What’s the link between blood glucose and atherosclerosis? Inflammation. For some time now, heart disease researchers have suspected that the blockages in coronary arteries that can lead to a heart attack, aren’t just caused by the build up of cholesterol and other fats, but an inflammatory process in the arteries, similar to what happens when you get a bacterial infection, also plays a part. It’s thought that high blood glucose after meals contributes to chronic low inflammation by increasing oxidative stress (see below).

Should I worry about high or low inflammation?

GI Group said...

Most of us get concerned about high inflammation and act fast to do something. What we are saying here is that chronic (that's ongoing) low inflammation caused by high blood glucose levels after eating can be a troublemaker as well and a risk factor for cardiovascular disease. And you need to do something about it. Hope this clarifies things for you.

Julia said...

ROFLMAO!!! Magic underwear! What a funny!! Reminds us that in the midst of the disciplined life we lead, sometimes we just need to have a non-food/non-diabetes related treat!!! Onya Prof!!

hermin said...

i found 2 interesting questions from anonymous in the last month's "your questions answered" section, and thought it might be interesting to comment on.

this is their message:

Well it does seem the protein makes it a lower GI load as with the nuts and raisins.

Question #1

If I was to eat peanut butter that has little GI--it seems that if I ate alot of it at once like I've done sometimes out of the container as I do love peanut butter

Is it safe to eat alot of it glycemicly speaking--the GI doesn't go up if I have alot so then there's not much to worry about as far as a high glycemic load, right?

Question #2

Is would seem like anything with high fructose corn syrup in it would be higher glycemic-I had no fat yoplait yogurt over the weekend as it talks about again in the Shoppers Guide 2008-it is sweetened with Sucralose-Splenda and high fructose corn syrup--

It has 14 sugars like some candy out there and with high fructose corn syrup it seems like the glycemic index would be higher--

Is it because it is mainly dairy that makes it low glycemic?

Thank you ahead of time for your answers and yes I'm looking forward to the 2009 Shoppers Guide!

hermin said...

i think these are interesting "frequently asked questions" on GI

question 1 actually highlights how important it is NOT to see food from just its GI. although glycemically speaking it wouldn't raise the blood sugar, it doesn't mean we can eat it a lot. peanut butter has a lot of fat and if we overeat it, we can put on weight. unfortunately overweight and obesity are risk factors of heart disease, stroke and even diabetes.

as for question 2, indeed dairy makes it low GI. high fructose corn syrup contains some glucose too, which brings the GI up. but i think all types of yoghurt are a great snack/dessert choice as they are rich in nutrients, have lower GIs and less calories than most other desserts.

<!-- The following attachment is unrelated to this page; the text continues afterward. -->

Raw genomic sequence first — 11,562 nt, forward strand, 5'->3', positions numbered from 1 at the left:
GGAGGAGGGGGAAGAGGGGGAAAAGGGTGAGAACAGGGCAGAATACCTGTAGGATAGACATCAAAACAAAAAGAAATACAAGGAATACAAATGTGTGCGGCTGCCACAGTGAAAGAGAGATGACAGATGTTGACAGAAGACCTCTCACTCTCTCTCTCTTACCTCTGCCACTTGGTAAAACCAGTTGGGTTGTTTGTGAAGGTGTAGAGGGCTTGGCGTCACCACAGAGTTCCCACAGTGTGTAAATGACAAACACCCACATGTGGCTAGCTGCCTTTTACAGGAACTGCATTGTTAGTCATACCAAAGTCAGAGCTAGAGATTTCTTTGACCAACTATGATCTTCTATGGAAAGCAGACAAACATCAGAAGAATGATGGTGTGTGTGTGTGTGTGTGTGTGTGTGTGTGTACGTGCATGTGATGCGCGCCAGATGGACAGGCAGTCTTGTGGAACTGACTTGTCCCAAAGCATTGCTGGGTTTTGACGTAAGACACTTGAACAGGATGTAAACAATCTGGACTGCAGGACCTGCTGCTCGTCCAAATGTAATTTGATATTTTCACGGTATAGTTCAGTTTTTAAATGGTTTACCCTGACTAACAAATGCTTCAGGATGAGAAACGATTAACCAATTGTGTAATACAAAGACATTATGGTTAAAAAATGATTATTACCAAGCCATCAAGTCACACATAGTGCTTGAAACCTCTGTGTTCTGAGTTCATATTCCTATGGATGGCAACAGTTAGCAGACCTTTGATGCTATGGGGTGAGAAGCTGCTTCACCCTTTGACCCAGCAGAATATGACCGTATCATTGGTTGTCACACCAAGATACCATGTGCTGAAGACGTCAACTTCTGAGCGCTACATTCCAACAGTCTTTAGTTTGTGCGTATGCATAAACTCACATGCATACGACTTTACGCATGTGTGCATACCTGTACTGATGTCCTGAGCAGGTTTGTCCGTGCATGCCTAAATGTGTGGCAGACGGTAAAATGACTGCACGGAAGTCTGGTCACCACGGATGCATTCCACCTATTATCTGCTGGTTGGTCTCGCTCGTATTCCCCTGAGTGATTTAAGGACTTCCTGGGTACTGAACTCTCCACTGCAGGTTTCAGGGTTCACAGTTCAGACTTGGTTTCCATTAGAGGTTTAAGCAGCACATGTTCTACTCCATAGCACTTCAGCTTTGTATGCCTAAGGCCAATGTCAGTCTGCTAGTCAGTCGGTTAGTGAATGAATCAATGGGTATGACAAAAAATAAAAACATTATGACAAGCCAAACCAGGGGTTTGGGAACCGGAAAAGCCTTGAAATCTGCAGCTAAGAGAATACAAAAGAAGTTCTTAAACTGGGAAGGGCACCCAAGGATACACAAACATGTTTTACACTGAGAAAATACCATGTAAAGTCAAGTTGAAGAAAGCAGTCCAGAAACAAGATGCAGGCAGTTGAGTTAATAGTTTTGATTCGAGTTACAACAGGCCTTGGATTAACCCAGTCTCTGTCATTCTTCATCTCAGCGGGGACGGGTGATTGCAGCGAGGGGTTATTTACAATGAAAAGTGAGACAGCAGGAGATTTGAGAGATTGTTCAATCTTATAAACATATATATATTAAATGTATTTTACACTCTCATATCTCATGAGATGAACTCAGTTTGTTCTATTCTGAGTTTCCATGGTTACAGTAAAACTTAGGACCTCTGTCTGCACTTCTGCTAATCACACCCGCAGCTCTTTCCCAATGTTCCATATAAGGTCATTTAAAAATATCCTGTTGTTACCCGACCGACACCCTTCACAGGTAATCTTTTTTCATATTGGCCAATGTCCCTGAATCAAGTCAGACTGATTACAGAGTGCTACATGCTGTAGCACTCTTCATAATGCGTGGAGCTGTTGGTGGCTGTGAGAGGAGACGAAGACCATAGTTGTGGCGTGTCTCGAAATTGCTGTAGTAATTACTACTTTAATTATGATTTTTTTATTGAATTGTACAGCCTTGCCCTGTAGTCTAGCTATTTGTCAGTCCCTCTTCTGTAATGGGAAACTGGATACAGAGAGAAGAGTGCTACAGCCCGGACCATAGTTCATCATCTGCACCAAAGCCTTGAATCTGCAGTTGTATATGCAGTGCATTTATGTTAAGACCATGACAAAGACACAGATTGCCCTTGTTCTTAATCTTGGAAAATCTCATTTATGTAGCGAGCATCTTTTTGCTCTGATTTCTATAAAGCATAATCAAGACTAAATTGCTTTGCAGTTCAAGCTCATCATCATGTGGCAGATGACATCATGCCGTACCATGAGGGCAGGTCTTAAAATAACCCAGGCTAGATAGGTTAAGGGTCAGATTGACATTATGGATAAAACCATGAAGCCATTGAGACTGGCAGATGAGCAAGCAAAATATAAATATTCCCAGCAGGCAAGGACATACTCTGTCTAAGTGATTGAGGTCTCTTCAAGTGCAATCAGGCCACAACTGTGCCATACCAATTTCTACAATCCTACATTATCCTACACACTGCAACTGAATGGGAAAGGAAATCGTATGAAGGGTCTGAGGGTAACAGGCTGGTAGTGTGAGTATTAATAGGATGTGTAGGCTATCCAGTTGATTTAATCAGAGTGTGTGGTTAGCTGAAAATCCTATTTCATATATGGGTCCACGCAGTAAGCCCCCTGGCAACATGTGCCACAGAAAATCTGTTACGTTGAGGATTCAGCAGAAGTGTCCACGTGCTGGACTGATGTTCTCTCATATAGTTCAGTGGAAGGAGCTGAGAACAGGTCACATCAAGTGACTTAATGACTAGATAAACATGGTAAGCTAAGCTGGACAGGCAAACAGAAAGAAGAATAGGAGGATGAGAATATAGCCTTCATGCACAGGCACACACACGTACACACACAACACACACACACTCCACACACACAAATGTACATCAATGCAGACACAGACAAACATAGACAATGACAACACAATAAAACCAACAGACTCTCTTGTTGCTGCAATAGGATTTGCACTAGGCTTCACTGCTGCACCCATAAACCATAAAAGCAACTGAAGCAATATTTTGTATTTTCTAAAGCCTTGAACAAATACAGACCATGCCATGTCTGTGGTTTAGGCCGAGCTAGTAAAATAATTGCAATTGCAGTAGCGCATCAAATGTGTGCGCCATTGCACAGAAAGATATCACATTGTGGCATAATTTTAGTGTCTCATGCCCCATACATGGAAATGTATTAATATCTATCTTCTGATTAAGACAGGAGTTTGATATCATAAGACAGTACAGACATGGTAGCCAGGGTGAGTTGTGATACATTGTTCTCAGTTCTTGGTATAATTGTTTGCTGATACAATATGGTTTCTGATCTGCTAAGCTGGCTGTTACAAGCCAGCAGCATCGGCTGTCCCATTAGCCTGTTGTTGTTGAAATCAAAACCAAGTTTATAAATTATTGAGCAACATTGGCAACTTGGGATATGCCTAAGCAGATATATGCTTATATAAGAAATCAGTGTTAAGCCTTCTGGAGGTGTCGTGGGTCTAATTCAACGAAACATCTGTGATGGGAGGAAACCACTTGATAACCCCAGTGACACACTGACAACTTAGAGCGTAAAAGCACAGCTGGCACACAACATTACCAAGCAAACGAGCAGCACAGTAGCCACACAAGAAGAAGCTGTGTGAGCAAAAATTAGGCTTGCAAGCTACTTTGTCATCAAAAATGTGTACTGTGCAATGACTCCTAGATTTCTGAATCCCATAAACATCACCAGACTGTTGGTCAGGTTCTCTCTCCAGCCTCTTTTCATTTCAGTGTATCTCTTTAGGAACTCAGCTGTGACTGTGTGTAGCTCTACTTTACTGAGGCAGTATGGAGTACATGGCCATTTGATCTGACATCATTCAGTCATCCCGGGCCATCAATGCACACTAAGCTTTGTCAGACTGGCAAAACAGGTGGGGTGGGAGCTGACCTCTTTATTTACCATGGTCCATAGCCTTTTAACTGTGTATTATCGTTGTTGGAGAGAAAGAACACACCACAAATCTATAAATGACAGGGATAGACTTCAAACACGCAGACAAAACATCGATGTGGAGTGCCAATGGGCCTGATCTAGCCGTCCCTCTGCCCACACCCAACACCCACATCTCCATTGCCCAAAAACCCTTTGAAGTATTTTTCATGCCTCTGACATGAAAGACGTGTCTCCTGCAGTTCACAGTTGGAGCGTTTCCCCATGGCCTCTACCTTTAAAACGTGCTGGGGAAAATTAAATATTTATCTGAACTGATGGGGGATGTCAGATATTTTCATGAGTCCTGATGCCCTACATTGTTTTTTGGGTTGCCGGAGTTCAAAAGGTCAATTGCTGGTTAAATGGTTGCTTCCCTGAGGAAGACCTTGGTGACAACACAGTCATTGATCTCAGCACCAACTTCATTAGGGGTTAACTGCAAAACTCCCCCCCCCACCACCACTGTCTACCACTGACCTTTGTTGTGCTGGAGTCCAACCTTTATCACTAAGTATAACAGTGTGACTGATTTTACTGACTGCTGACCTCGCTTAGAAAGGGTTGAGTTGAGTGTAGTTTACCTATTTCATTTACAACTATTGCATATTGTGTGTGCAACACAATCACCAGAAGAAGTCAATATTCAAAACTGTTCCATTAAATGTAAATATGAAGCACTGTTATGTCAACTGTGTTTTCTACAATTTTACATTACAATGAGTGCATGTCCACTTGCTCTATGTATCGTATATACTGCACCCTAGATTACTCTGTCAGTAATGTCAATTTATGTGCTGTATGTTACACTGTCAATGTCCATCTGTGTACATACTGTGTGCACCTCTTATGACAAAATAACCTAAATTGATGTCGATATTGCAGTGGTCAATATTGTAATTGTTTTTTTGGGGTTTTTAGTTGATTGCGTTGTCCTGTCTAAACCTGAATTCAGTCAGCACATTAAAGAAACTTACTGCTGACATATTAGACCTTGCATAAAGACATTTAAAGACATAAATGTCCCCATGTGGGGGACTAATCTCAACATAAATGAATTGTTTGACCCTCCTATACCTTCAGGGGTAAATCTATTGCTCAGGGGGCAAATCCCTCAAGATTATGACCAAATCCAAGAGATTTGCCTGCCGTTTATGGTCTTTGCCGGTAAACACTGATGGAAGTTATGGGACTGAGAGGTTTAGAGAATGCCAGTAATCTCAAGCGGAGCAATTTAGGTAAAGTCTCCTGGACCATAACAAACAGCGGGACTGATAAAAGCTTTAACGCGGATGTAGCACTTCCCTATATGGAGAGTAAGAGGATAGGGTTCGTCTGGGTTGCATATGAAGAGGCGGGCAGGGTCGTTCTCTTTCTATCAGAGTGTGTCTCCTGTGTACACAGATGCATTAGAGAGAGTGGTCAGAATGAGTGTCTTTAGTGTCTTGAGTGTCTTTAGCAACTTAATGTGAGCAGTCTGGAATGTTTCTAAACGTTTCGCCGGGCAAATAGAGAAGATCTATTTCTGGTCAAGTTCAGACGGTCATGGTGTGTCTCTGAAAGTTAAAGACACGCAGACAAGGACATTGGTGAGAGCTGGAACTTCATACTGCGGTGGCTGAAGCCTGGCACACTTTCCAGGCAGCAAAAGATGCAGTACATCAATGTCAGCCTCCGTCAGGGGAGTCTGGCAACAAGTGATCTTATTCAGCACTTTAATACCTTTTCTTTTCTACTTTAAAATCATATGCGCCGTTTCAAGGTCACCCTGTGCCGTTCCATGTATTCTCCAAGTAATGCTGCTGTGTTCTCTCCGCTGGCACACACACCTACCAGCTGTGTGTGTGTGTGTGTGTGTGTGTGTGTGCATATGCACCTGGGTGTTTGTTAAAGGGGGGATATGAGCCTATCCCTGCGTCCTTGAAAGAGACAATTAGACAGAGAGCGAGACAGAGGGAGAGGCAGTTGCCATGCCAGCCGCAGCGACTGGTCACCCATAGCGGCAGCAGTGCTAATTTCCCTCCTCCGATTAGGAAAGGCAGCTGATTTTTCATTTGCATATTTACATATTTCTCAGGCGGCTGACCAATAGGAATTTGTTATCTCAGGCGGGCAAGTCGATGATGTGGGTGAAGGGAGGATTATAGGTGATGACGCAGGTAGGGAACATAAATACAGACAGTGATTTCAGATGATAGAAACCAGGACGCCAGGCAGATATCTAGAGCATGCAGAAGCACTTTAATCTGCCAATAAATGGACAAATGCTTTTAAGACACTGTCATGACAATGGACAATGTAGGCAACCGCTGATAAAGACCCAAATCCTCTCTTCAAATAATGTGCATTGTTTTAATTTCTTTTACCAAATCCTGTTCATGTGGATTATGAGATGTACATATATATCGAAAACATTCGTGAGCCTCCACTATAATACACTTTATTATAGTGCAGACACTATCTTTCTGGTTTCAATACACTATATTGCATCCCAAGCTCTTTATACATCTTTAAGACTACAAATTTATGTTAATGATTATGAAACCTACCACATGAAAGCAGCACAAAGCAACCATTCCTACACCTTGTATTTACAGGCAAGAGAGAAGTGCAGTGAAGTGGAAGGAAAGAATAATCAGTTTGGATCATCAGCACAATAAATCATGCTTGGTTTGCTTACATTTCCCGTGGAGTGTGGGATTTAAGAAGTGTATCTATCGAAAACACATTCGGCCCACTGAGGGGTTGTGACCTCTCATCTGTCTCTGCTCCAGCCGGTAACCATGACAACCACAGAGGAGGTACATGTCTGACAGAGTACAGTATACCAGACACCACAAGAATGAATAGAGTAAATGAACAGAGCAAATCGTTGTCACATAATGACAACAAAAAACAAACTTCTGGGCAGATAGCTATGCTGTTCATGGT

GI Group said...

First of all, thanks Hermin for bringing questions we missed to our attention. We'll post answers as soon as possible.

As for magic underwear Julia. We love the suggestion too and had a good giggle. Though we have to say we had a puzzled question about this from one of boys on the GI Team!

GI Group said...

Re the missing answers to questions in previous issues. Here's what our dietitians say:

Peanut butter has little carbohydrate content so a low GI and GL. It also contains mostly healthy mono-unsaturated fat so is fine in moderation. But it is high in fat and overeating it could lead to weight gain which can worsen blood glucose control. It therefore wouldn't be a good idea to eat it in large amounts on a regular basis (unless you were trying to gain weight!).

Yoghurt has a low GI largely due to the lactose content (the natural sugar in milk and milk products). Fructose actually has a low GI (much lower than other sugars like glucose and sucrose) so the combination of lactose and fructose in this yoghurt would give it a low GI. If it had a lot of added sugar from high fructose corn syrup this would increase the GL however. If it is sweeteneed with Splenda instead this would lower the GL.

Anonymous said...

I wanted to ask about the size amounts listed

For example in The New Glucose Rev 3rd edition p.296 1 cup of Instant oatmeal is a GI of 82
The Shoppers Guide 2008 p.110 it was changed to 3/4 cup

I would think that any amount of instant oatmeal 1/4 cup or 1.5 cups is still going to be a GI of 82 because of the substance

Question #1

Why do the sizes change when any amount could be a GI of 82?

Question #2

I've learned though that the glycemic index won't change when you double the serving size of oatmeal from 1 to 2 cups-but the glycemic load will double--In the 3rd edition it says the glycemic load of instant oatemeal is 17 so doubling the amount makes it a glycemic load of 34